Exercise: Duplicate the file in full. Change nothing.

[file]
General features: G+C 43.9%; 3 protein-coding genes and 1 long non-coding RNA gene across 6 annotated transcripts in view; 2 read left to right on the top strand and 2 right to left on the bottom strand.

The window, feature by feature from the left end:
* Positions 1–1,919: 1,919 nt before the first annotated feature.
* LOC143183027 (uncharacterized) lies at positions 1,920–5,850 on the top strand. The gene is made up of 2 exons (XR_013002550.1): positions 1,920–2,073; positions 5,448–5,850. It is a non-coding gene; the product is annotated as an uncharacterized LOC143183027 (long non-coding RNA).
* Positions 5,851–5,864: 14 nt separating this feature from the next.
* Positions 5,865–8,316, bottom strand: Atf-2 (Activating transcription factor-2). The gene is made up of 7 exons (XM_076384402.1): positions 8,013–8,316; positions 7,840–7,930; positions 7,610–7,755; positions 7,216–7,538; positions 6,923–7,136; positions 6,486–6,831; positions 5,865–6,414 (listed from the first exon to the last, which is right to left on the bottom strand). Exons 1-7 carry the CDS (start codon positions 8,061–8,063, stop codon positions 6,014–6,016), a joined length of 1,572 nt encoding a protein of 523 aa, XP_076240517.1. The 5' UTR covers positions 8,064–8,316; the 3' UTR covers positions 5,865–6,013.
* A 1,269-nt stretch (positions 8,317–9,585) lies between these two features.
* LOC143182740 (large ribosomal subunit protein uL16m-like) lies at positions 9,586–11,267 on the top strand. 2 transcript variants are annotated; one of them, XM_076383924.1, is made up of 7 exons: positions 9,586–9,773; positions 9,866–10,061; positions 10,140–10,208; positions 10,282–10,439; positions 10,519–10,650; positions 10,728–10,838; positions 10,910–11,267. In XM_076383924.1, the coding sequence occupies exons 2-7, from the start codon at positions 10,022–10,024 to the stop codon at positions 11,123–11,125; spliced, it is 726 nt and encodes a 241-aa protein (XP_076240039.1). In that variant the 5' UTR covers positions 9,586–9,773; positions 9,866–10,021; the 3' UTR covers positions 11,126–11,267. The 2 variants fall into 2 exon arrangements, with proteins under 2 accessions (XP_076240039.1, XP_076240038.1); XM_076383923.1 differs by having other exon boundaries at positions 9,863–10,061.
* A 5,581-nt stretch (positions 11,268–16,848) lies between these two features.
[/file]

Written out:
General features: G+C 43.9%; 3 protein-coding genes and 1 long non-coding RNA gene across 6 annotated transcripts in view; 2 read left to right on the top strand and 2 right to left on the bottom strand.

The window, feature by feature from the left end:
* Positions 1–1,919: 1,919 nt before the first annotated feature.
* LOC143183027 (uncharacterized) lies at positions 1,920–5,850 on the top strand. The gene is made up of 2 exons (XR_013002550.1): positions 1,920–2,073; positions 5,448–5,850. It is a non-coding gene; the product is annotated as an uncharacterized LOC143183027 (long non-coding RNA).
* Positions 5,851–5,864: 14 nt separating this feature from the next.
* Positions 5,865–8,316, bottom strand: Atf-2 (Activating transcription factor-2). The gene is made up of 7 exons (XM_076384402.1): positions 8,013–8,316; positions 7,840–7,930; positions 7,610–7,755; positions 7,216–7,538; positions 6,923–7,136; positions 6,486–6,831; positions 5,865–6,414 (listed from the first exon to the last, which is right to left on the bottom strand). Exons 1-7 carry the CDS (start codon positions 8,061–8,063, stop codon positions 6,014–6,016), a joined length of 1,572 nt encoding a protein of 523 aa, XP_076240517.1. The 5' UTR covers positions 8,064–8,316; the 3' UTR covers positions 5,865–6,013.
* A 1,269-nt stretch (positions 8,317–9,585) lies between these two features.
* LOC143182740 (large ribosomal subunit protein uL16m-like) lies at positions 9,586–11,267 on the top strand. 2 transcript variants are annotated; one of them, XM_076383924.1, is made up of 7 exons: positions 9,586–9,773; positions 9,866–10,061; positions 10,140–10,208; positions 10,282–10,439; positions 10,519–10,650; positions 10,728–10,838; positions 10,910–11,267. In XM_076383924.1, the coding sequence occupies exons 2-7, from the start codon at positions 10,022–10,024 to the stop codon at positions 11,123–11,125; spliced, it is 726 nt and encodes a 241-aa protein (XP_076240039.1). In that variant the 5' UTR covers positions 9,586–9,773; positions 9,866–10,021; the 3' UTR covers positions 11,126–11,267. The 2 variants fall into 2 exon arrangements, with proteins under 2 accessions (XP_076240039.1, XP_076240038.1); XM_076383923.1 differs by having other exon boundaries at positions 9,863–10,061.
* A 5,581-nt stretch (positions 11,268–16,848) lies between these two features.